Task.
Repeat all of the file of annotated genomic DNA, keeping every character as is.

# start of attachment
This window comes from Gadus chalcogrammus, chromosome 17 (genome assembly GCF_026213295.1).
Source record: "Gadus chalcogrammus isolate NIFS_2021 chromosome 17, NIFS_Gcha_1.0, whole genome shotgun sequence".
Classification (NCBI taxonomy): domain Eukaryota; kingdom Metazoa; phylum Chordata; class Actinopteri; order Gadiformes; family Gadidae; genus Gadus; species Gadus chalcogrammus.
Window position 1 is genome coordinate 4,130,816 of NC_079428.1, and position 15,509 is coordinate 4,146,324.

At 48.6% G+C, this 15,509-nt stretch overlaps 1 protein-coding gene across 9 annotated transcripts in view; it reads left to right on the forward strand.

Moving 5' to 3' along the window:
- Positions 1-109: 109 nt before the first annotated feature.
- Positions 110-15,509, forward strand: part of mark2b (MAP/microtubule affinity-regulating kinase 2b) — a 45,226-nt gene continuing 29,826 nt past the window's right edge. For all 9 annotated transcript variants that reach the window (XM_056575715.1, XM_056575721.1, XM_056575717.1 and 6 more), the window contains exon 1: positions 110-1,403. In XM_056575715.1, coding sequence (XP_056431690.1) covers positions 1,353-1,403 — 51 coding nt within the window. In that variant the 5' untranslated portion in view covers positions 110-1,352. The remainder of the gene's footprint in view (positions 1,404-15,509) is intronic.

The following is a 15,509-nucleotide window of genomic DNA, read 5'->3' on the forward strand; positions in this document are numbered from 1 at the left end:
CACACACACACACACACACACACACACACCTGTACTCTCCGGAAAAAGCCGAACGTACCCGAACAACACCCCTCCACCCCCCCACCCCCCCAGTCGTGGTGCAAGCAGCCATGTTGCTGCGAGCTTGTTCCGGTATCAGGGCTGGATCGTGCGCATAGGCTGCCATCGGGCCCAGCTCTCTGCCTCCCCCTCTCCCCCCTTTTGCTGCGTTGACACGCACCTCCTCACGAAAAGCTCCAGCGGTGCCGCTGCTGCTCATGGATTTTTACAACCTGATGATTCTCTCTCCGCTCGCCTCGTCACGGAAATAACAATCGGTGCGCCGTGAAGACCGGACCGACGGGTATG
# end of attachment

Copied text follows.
This window comes from Gadus chalcogrammus, chromosome 17 (genome assembly GCF_026213295.1).
Source record: "Gadus chalcogrammus isolate NIFS_2021 chromosome 17, NIFS_Gcha_1.0, whole genome shotgun sequence".
Classification (NCBI taxonomy): domain Eukaryota; kingdom Metazoa; phylum Chordata; class Actinopteri; order Gadiformes; family Gadidae; genus Gadus; species Gadus chalcogrammus.
Window position 1 is genome coordinate 4,130,816 of NC_079428.1, and position 15,509 is coordinate 4,146,324.

At 48.6% G+C, this 15,509-nt stretch overlaps 1 protein-coding gene across 9 annotated transcripts in view; it reads left to right on the forward strand.

Moving 5' to 3' along the window:
- Positions 1-109: 109 nt before the first annotated feature.
- Positions 110-15,509, forward strand: part of mark2b (MAP/microtubule affinity-regulating kinase 2b) — a 45,226-nt gene continuing 29,826 nt past the window's right edge. For all 9 annotated transcript variants that reach the window (XM_056575715.1, XM_056575721.1, XM_056575717.1 and 6 more), the window contains exon 1: positions 110-1,403. In XM_056575715.1, coding sequence (XP_056431690.1) covers positions 1,353-1,403 — 51 coding nt within the window. In that variant the 5' untranslated portion in view covers positions 110-1,352. The remainder of the gene's footprint in view (positions 1,404-15,509) is intronic.

The following is a 15,509-nucleotide window of genomic DNA, read 5'->3' on the forward strand; positions in this document are numbered from 1 at the left end:
CACACACACACACACACACACACACACACCTGTACTCTCCGGAAAAAGCCGAACGTACCCGAACAACACCCCTCCACCCCCCCACCCCCCCAGTCGTGGTGCAAGCAGCCATGTTGCTGCGAGCTTGTTCCGGTATCAGGGCTGGATCGTGCGCATAGGCTGCCATCGGGCCCAGCTCTCTGCCTCCCCCTCTCCCCCCTTTTGCTGCGTTGACACGCACCTCCTCACGAAAAGCTCCAGCGGTGCCGCTGCTGCTCATGGATTTTTACAACCTGATGATTCTCTCTCCGCTCGCCTCGTCACGGAAATAACAATCGGTGCGCCGTGAAGACCGGACCGACGGGTATG